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Proceedings Paper

Temperature anomaly detection and estimation using microwave radiometry and anatomical information
Author(s): Patrick Kelly; Tamara Sobers; Benjamin St. Peter; Paul Siqueira; Geoffrey Capraro
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Paper Abstract

Many medically significant conditions (e.g., ischemia, carcinoma and inflammation) involve localized anomalies in physiological parameters such as the metabolic and blood perfusion rates. These in turn lead to deviations from normal tissue temperature patterns. Microwave radiometry is a passive system for sensing the radiation that objects emit naturally in the microwave frequency band. Since the emitted power depends on temperature, and since radiation at low microwave frequencies can propagate through several centimeters of tissue, microwave radiometry has the potential to provide valuable information about subcutaneous anomalies. The radiometric temperature measurement for a tissue region can be modeled as the inner product of the temperature pattern and a weighting function that depends on tissue properties and the radiometer's antenna. In the absence of knowledge of the weighting functions, it can be difficult to extract specific information about tissue temperature patterns (or the underlying physiological parameters) from the measurements. In this paper, we consider a scenario in which microwave radiometry works in conjunction with another imaging modality (e.g., 3D-CT or MRI) that provides detailed anatomical information. This information is used along with sensor properties in electromagnetic simulation software to generate weighting functions. It also is used in bio-heat equations to generate nominal tissue temperature patterns. We then develop a hypothesis testing framework that makes use of the weighting functions, nominal temperature patterns, and maximum likelihood estimates to detect anomalies. Simulation results are presented to illustrate the proposed detection procedures. The design and performance of an S-band (2-4 GHz) radiometer, and some of the challenges in using such a radiometer for temperature measurements deep in tissue, are also discussed.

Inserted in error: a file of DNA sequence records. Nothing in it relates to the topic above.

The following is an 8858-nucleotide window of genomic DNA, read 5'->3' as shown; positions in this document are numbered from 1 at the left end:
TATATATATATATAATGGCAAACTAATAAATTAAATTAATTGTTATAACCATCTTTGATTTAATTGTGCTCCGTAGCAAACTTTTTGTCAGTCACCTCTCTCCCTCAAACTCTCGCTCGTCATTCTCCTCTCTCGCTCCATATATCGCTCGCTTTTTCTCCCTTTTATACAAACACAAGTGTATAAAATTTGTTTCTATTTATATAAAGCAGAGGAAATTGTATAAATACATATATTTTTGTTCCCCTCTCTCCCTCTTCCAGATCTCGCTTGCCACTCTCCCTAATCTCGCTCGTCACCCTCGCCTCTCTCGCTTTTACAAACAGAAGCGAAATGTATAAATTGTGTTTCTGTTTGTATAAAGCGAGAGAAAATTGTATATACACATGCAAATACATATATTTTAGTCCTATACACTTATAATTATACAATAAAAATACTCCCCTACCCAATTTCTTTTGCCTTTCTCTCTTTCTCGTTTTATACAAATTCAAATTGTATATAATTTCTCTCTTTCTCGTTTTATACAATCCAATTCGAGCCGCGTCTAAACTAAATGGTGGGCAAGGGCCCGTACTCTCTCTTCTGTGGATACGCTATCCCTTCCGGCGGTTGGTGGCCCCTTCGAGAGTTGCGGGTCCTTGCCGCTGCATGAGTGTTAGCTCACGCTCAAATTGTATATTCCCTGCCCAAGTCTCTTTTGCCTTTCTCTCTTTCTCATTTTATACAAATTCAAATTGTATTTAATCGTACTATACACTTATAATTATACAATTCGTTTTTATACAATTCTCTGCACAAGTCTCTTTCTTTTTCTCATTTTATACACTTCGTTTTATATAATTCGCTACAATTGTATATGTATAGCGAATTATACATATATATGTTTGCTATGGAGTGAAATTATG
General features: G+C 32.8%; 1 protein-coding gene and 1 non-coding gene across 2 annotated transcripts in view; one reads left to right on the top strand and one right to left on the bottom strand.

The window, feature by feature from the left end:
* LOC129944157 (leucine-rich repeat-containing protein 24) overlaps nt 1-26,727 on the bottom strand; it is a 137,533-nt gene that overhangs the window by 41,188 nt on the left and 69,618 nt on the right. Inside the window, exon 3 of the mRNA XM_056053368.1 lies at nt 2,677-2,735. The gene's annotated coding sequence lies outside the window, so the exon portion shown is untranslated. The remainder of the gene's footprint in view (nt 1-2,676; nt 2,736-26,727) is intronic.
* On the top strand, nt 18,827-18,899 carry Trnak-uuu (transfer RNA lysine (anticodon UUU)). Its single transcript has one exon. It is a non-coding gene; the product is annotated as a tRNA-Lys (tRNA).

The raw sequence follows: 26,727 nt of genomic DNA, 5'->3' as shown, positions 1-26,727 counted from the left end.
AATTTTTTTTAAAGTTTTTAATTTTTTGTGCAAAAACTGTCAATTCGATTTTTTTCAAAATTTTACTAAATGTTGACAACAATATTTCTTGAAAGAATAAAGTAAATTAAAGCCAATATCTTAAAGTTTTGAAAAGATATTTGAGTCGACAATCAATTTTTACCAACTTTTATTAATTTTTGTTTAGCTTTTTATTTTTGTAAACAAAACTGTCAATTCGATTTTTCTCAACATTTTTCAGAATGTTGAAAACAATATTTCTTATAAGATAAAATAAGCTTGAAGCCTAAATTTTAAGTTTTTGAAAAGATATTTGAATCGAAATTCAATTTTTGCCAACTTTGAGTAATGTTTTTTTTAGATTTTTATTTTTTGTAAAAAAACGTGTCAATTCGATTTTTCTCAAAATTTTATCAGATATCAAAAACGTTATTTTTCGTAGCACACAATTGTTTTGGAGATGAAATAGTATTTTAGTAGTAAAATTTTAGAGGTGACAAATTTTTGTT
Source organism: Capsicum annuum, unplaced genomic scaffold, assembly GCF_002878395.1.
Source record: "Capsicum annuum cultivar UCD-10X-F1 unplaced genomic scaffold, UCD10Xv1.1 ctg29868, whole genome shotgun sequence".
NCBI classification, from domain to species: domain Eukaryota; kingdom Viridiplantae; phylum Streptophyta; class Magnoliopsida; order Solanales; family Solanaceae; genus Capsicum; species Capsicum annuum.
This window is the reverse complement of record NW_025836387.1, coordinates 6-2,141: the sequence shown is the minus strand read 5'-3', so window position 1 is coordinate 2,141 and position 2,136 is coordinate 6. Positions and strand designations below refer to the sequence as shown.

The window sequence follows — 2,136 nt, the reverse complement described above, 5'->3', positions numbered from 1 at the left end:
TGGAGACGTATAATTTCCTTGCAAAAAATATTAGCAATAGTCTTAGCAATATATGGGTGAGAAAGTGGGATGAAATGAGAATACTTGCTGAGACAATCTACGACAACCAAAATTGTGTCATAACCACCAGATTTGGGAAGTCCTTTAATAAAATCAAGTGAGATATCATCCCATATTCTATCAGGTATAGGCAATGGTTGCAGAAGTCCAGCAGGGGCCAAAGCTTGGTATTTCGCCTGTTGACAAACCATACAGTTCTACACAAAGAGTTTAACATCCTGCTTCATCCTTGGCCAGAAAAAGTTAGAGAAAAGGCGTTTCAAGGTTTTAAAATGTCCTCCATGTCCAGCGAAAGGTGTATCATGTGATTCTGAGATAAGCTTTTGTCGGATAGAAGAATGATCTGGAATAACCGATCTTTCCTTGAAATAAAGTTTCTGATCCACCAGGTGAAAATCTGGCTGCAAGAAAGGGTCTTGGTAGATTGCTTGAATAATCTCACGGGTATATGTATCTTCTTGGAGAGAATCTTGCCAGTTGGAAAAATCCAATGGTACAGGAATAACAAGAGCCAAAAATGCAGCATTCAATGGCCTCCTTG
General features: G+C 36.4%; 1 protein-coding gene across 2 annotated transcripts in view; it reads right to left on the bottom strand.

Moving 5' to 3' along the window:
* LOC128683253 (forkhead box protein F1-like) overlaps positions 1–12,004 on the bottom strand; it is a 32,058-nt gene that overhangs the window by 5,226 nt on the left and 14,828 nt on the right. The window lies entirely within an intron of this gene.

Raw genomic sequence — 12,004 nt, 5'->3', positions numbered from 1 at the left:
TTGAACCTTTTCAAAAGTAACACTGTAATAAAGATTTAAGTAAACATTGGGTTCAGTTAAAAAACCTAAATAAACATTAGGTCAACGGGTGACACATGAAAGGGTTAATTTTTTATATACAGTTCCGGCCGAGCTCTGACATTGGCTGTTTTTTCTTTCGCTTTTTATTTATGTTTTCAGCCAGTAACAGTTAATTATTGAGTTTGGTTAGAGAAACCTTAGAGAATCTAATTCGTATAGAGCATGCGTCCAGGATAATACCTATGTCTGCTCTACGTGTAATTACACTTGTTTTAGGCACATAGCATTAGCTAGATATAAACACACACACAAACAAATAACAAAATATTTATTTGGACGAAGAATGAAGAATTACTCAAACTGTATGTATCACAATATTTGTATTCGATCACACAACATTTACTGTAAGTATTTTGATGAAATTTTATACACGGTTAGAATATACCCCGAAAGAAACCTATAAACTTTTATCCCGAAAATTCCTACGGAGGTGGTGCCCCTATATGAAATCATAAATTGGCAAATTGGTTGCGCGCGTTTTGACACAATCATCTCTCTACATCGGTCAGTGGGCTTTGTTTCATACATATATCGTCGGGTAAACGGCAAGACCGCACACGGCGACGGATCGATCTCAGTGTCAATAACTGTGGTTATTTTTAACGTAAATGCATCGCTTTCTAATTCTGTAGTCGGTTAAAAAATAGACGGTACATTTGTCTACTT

Paper Details

Date Published: 17 March 2011
PDF: 12 pages
Proc. SPIE 7961, Medical Imaging 2011: Physics of Medical Imaging, 79614U (17 March 2011); doi: 10.1117/12.878136
Show Author Affiliations
Patrick Kelly, Univ. of Massachusetts Amherst (United States)
Tamara Sobers, Univ. of Massachusetts Amherst (United States)
Benjamin St. Peter, Univ. of Massachusetts Amherst (United States)
Paul Siqueira, Univ. of Massachusetts Amherst (United States)
Geoffrey Capraro, Alpert Medical School, Brown Univ. (United States)


Published in SPIE Proceedings Vol. 7961:
Medical Imaging 2011: Physics of Medical Imaging
Norbert J. Pelc; Ehsan Samei; Robert M. Nishikawa, Editor(s)

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